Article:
The International Pilot Study of Schizophrenia estimated that 70% of schizophrenia patients suffered from hallucinations. [1] The most common hallucinations in schizophrenia are auditory in nature followed by visual hallucinations. Tactile, gustatory, and olfactory hallucinations are less common in these patients. [2] Hallucinations as a part of functional or organic psychosis responds best to antipsychotic drugs. 25-30% of the auditory hallucinations in schizophrenia are refractory to traditional antipsychotic drug treatment. Even with the advent of newer antipsychotics, a significant minority of patients continue to experience persistent hallucinations. [3] Apart from pharmacological treatments, other therapies such as transcranial magnetic stimulation, [4] cognitive behavior therapy, [5] and hallucination-focused integrative treatment [6] have been tried for treatment of the auditory hallucinations. Tiapride, is a substituted benzamide antipsychotic drug and has a selective D2 and D3 dopamine receptor antagonist activity in limbic brain areas and the locus ceruleus. [7] The usual indications of tiapride use are the presence of extrapyramidal symptoms or other dyskinesias, hyperkinesias, patients with Huntington's Chorea [8] and also geriatric agitation and restlessness. [9] It has also been used in some cases of alcohol withdrawal. [10] The common side-effects with tiapride are drowsiness, extrapyramidal symptoms, dizziness, and orthostatic hypotension. [11] Here, we report two cases of schizophrenia with persistent auditory hallucinations that responded favorably to tiapride as an add on drug to their already existing drug treatments.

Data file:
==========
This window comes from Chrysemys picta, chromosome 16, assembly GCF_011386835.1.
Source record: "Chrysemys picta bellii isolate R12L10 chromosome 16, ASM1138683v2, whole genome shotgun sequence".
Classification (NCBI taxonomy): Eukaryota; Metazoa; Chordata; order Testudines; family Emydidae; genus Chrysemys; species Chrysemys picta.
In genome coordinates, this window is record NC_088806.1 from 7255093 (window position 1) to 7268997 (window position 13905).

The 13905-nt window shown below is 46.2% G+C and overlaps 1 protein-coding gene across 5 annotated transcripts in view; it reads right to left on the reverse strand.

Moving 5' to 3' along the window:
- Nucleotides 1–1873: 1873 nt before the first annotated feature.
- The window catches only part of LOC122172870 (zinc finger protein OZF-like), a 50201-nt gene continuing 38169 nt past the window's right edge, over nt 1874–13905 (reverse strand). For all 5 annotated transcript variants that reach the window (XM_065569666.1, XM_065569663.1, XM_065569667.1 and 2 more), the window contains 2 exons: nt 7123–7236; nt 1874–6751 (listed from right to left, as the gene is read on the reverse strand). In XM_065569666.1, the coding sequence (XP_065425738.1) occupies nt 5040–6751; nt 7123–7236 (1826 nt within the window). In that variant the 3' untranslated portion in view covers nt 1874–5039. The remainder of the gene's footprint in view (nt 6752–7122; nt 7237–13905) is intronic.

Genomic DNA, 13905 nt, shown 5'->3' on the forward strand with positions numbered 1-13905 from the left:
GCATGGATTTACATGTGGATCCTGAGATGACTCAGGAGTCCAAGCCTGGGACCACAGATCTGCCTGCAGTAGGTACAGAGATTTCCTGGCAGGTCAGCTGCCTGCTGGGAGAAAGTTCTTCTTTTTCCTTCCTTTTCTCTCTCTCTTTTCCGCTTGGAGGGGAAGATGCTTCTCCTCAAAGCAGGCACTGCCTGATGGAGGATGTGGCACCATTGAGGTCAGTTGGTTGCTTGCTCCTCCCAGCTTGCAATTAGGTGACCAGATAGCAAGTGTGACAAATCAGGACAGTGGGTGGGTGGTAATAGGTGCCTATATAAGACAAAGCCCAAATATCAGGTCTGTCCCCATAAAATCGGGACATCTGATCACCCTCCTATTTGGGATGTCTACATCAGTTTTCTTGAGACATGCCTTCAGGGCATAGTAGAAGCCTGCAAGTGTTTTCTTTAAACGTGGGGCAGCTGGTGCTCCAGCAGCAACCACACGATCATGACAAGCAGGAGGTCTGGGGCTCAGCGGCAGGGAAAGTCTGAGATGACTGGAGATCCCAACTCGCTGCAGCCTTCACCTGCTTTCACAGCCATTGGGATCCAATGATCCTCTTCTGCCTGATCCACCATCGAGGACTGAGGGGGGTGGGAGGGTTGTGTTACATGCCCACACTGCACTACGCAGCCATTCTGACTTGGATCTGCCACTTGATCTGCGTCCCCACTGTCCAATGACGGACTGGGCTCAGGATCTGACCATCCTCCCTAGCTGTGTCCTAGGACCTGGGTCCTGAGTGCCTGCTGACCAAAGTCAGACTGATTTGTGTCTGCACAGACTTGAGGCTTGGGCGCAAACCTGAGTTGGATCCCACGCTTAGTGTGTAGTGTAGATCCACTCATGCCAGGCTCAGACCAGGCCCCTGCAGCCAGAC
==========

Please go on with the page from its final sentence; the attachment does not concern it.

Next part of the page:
Case Reports Top

Case 1